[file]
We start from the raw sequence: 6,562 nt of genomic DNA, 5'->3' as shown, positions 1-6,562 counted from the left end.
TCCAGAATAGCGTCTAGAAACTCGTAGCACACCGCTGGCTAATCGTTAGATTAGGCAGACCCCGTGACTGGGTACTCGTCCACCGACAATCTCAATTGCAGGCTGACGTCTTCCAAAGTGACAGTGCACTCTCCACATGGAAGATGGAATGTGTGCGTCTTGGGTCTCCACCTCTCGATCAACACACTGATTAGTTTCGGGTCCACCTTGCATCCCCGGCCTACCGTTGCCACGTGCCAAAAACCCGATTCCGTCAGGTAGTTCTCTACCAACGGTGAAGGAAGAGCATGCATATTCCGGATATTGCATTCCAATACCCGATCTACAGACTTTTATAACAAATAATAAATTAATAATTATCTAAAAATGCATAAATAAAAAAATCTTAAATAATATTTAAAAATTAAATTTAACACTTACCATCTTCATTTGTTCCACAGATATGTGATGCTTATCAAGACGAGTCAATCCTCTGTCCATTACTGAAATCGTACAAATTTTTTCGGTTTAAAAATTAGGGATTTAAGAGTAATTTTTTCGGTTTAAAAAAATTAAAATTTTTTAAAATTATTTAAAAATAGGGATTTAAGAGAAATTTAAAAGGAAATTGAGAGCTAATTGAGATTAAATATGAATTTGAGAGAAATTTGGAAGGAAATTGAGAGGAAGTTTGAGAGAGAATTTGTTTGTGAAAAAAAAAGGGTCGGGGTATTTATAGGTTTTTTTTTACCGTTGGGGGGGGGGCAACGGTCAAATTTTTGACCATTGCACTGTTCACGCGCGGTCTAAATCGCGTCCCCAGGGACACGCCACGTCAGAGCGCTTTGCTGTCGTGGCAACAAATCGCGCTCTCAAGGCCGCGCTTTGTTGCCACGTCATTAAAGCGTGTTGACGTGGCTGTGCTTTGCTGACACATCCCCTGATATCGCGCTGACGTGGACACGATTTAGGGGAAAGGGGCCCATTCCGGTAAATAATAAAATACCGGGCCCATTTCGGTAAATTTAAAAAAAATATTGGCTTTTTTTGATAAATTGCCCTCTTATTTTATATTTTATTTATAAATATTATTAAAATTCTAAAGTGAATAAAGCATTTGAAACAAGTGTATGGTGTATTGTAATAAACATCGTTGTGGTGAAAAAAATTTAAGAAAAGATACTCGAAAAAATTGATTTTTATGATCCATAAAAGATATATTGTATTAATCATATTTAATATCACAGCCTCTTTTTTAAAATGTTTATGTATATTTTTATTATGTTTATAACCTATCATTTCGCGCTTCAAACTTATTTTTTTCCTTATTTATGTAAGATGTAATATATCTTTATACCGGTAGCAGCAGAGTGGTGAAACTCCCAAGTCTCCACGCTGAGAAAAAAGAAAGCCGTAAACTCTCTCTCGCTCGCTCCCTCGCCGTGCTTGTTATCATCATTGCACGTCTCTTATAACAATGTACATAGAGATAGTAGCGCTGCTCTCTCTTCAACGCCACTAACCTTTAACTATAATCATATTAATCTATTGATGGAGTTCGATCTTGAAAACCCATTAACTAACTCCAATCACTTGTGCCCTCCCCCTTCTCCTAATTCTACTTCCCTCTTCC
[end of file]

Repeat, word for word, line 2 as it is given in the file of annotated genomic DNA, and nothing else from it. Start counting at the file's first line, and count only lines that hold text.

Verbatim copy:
TCCAGAATAGCGTCTAGAAACTCGTAGCACACCGCTGGCTAATCGTTAGATTAGGCAGACCCCGTGACTGGGTACTCGTCCACCGACAATCTCAATTGCAGGCTGACGTCTTCCAAAGTGACAGTGCACTCTCCACATGGAAGATGGAATGTGTGCGTCTTGGGTCTCCACCTCTCGATCAACACACTGATTAGTTTCGGGTCCACCTTGCATCCCCGGCCTACCGTTGCCACGTGCCAAAAACCCGATTCCGTCAGGTAGTTCTCTACCAACGGTGAAGGAAGAGCATGCATATTCCGGATATTGCATTCCAATACCCGATCTACAGACTTTTATAACAAATAATAAATTAATAATTATCTAAAAATGCATAAATAAAAAAATCTTAAATAATATTTAAAAATTAAATTTAACACTTACCATCTTCATTTGTTCCACAGATATGTGATGCTTATCAAGACGAGTCAATCCTCTGTCCATTACTGAAATCGTACAAATTTTTTCGGTTTAAAAATTAGGGATTTAAGAGTAATTTTTTCGGTTTAAAAAAATTAAAATTTTTTAAAATTATTTAAAAATAGGGATTTAAGAGAAATTTAAAAGGAAATTGAGAGCTAATTGAGATTAAATATGAATTTGAGAGAAATTTGGAAGGAAATTGAGAGGAAGTTTGAGAGAGAATTTGTTTGTGAAAAAAAAAGGGTCGGGGTATTTATAGGTTTTTTTTTACCGTTGGGGGGGGGGCAACGGTCAAATTTTTGACCATTGCACTGTTCACGCGCGGTCTAAATCGCGTCCCCAGGGACACGCCACGTCAGAGCGCTTTGCTGTCGTGGCAACAAATCGCGCTCTCAAGGCCGCGCTTTGTTGCCACGTCATTAAAGCGTGTTGACGTGGCTGTGCTTTGCTGACACATCCCCTGATATCGCGCTGACGTGGACACGATTTAGGGGAAAGGGGCCCATTCCGGTAAATAATAAAATACCGGGCCCATTTCGGTAAATTTAAAAAAAATATTGGCTTTTTTTGATAAATTGCCCTCTTATTTTATATTTTATTTATAAATATTATTAAAATTCTAAAGTGAATAAAGCATTTGAAACAAGTGTATGGTGTATTGTAATAAACATCGTTGTGGTGAAAAAAATTTAAGAAAAGATACTCGAAAAAATTGATTTTTATGATCCATAAAAGATATATTGTATTAATCATATTTAATATCACAGCCTCTTTTTTAAAATGTTTATGTATATTTTTATTATGTTTATAACCTATCATTTCGCGCTTCAAACTTATTTTTTTCCTTATTTATGTAAGATGTAATATATCTTTATACCGGTAGCAGCAGAGTGGTGAAACTCCCAAGTCTCCACGCTGAGAAAAAAGAAAGCCGTAAACTCTCTCTCGCTCGCTCCCTCGCCGTGCTTGTTATCATCATTGCACGTCTCTTATAACAATGTACATAGAGATAGTAGCGCTGCTCTCTCTTCAACGCCACTAACCTTTAACTATAATCATATTAATCTATTGATGGAGTTCGATCTTGAAAACCCATTAACTAACTCCAATCACTTGTGCCCTCCCCCTTCTCCTAATTCTACTTCCCTCTTCC